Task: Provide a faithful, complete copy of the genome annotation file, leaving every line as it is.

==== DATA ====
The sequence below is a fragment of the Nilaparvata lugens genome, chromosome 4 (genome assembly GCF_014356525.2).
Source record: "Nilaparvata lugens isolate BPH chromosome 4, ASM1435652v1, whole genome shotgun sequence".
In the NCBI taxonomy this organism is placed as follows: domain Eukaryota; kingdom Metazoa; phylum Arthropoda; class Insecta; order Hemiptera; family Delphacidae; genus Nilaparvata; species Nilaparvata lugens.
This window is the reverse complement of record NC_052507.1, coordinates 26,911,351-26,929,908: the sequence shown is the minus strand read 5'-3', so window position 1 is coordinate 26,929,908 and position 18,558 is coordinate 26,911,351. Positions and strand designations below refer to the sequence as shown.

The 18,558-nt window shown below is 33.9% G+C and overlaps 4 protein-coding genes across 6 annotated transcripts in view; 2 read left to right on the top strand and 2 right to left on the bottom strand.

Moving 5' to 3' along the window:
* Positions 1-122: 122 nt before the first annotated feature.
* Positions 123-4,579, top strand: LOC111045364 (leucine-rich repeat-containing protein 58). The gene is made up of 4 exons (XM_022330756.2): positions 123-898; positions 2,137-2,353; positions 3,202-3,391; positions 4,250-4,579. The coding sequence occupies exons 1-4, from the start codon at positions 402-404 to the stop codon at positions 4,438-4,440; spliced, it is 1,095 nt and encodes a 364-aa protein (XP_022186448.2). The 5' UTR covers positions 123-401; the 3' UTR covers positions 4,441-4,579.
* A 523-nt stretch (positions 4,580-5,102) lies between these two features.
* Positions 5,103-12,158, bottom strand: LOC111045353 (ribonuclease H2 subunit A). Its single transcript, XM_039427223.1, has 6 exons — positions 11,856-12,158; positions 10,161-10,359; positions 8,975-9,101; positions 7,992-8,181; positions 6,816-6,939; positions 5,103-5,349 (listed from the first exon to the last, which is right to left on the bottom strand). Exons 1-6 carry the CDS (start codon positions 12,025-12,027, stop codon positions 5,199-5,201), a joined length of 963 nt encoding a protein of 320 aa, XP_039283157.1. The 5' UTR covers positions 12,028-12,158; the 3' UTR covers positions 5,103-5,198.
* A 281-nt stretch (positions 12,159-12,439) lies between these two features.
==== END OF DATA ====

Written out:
The sequence below is a fragment of the Nilaparvata lugens genome, chromosome 4 (genome assembly GCF_014356525.2).
Source record: "Nilaparvata lugens isolate BPH chromosome 4, ASM1435652v1, whole genome shotgun sequence".
In the NCBI taxonomy this organism is placed as follows: domain Eukaryota; kingdom Metazoa; phylum Arthropoda; class Insecta; order Hemiptera; family Delphacidae; genus Nilaparvata; species Nilaparvata lugens.
This window is the reverse complement of record NC_052507.1, coordinates 26,911,351-26,929,908: the sequence shown is the minus strand read 5'-3', so window position 1 is coordinate 26,929,908 and position 18,558 is coordinate 26,911,351. Positions and strand designations below refer to the sequence as shown.

The 18,558-nt window shown below is 33.9% G+C and overlaps 4 protein-coding genes across 6 annotated transcripts in view; 2 read left to right on the top strand and 2 right to left on the bottom strand.

Moving 5' to 3' along the window:
* Positions 1-122: 122 nt before the first annotated feature.
* Positions 123-4,579, top strand: LOC111045364 (leucine-rich repeat-containing protein 58). The gene is made up of 4 exons (XM_022330756.2): positions 123-898; positions 2,137-2,353; positions 3,202-3,391; positions 4,250-4,579. The coding sequence occupies exons 1-4, from the start codon at positions 402-404 to the stop codon at positions 4,438-4,440; spliced, it is 1,095 nt and encodes a 364-aa protein (XP_022186448.2). The 5' UTR covers positions 123-401; the 3' UTR covers positions 4,441-4,579.
* A 523-nt stretch (positions 4,580-5,102) lies between these two features.
* Positions 5,103-12,158, bottom strand: LOC111045353 (ribonuclease H2 subunit A). Its single transcript, XM_039427223.1, has 6 exons — positions 11,856-12,158; positions 10,161-10,359; positions 8,975-9,101; positions 7,992-8,181; positions 6,816-6,939; positions 5,103-5,349 (listed from the first exon to the last, which is right to left on the bottom strand). Exons 1-6 carry the CDS (start codon positions 12,025-12,027, stop codon positions 5,199-5,201), a joined length of 963 nt encoding a protein of 320 aa, XP_039283157.1. The 5' UTR covers positions 12,028-12,158; the 3' UTR covers positions 5,103-5,198.
* A 281-nt stretch (positions 12,159-12,439) lies between these two features.